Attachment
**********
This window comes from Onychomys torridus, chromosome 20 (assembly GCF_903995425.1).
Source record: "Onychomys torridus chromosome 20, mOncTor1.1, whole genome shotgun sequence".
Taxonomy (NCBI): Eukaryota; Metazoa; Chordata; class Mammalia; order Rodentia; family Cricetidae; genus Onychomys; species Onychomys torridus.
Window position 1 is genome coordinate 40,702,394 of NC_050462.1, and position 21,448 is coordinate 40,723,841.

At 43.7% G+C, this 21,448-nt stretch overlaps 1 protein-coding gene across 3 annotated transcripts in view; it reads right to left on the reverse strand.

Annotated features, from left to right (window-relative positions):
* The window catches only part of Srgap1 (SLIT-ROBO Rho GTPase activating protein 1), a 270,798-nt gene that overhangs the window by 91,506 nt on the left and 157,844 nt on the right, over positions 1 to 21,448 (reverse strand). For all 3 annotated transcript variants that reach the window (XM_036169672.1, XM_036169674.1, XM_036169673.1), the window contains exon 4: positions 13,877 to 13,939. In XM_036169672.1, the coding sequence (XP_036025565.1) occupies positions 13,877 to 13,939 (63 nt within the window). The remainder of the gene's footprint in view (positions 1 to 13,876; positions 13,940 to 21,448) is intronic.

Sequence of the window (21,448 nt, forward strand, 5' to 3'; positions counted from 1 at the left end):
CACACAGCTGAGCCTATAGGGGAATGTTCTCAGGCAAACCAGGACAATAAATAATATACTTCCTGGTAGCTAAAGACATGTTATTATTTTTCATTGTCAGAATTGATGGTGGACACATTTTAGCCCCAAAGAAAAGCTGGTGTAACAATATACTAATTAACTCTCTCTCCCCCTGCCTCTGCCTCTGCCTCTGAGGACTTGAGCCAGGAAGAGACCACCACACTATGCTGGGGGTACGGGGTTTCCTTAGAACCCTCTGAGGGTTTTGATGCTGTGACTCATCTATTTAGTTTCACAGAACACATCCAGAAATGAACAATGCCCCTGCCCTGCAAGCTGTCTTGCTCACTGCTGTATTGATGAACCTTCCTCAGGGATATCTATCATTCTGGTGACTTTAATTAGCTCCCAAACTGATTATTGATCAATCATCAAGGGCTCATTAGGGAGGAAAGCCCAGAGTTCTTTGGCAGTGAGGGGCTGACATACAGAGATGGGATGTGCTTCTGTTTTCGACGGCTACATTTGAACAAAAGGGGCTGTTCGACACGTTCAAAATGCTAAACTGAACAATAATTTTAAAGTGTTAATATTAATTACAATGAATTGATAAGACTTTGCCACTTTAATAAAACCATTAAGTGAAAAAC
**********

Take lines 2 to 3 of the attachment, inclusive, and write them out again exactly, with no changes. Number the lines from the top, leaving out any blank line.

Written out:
Source record: "Onychomys torridus chromosome 20, mOncTor1.1, whole genome shotgun sequence".
Taxonomy (NCBI): Eukaryota; Metazoa; Chordata; class Mammalia; order Rodentia; family Cricetidae; genus Onychomys; species Onychomys torridus.